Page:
On the other hand, pho Saigon comes with more variations and new add-ons. Chefs use sugar to add the sweetness to the broth. There is also more diversity in the choice of beef: medium-rare thin-sliced, tendon, shank or brisket. Some people would order a bowl of beef fat to add to their broth.
Dĩa rau giá + sauce basket in Pho Saigon
Herb is another inevitable part of pho Saigon. Bean sprouts, coriander and basil are used as condiments to eat along. Saigon restaurants always have a small basket of various add-ons: chilli and hoisin sauce, pickled garlic, fish sauce and raw chilli for people to add to their likings.
There has been an ongoing dispute whether which is the better way of Pho. However, Pho is a versatile dish that people can always get creative with. For every Vietnamese, the most authentic Pho is the one that most resembles to his mom or grandma recipes.
Instead of attempting to make the most authentic Pho, the chefs at Bumi Cafe harmonize two paths of northern and southern Pho and add their own twist. The Pho Fusion recipes is not made in one night. Indeed, it’s a process of getting inspired by grandma’s recipes from childhood, adjusting to Finnish taste and incorporating our creativity to the dish. There are seven elements in our Pho Fusion:
Chicken is used as the main base for broth as we prefer its subtle and light scent compared to the heavier smell of beef. For vegan Pho, we use mushrooms and root vegetable.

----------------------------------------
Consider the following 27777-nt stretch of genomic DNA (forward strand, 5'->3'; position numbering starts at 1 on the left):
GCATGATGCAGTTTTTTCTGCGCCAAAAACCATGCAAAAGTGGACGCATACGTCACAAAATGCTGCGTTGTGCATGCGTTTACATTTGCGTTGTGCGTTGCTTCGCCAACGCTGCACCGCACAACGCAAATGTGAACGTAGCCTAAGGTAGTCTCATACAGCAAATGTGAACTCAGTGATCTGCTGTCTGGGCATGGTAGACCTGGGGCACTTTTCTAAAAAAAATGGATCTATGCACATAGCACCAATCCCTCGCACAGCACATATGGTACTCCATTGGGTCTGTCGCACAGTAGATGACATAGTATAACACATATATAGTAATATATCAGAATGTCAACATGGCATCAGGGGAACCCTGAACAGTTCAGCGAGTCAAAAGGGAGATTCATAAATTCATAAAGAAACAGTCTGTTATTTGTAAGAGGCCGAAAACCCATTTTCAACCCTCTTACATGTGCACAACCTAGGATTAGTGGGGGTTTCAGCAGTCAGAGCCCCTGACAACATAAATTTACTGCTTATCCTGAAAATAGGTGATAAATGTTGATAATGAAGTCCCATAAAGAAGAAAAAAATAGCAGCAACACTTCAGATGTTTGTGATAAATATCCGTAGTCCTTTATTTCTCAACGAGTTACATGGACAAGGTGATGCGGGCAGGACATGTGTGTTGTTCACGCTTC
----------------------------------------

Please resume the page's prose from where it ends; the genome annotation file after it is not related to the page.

The complexity of traditional Pho aroma is simplified to less ingredients such as cinnamon, star anise, ginger and onion, all grilled carefully on the stove before being added to the soup pot to release the most of the fragrance.
Bumi’s Pho is served with a variety of julienned raw vegetables. The vegetable condiments are our signature twist of Pho, as we believe raw veggies will add natural sweetness to the broth.
Customers can select one or combination of these proteins for their Pho: shredded chicken breast, medium cooked beef slices and tofu and mushrooms.
Thai-basil, coriander, onions and a variety of herbs are added as enhancers.
We keep some traditional Southern Pho toppings: lime juice, crushed peanut, chilli and hoisin sauce.
The best time to eat Pho is immediately when the bowl is still hot. When cooler, the noodles will absorb the water and expand, making the broth more “wheaty”.
As the bowl arrives, grab the spoon and sip the broth first. Then, eat the noodles along with one slice of meat and a bit of soup, vegetable and herbs. Try to fit every bit of the ingredients in your spoon and that’s how you taste the most complete Pho in one bite.
Customize your Pho with lime juice, chilli and hoisin sauce. The sauce can be add directly to the soup, or used as dipping sauce for the meat. The more you eat, the more experienced you can play around with the toppings. The key here is to always have an open mind.
A final word, the idea of Pho can be overwhelming or intimidating at first to many people. But just give it a try in one typical -20 winter day and you will gradually love it like how the Vietnamese do.
January 18, 2017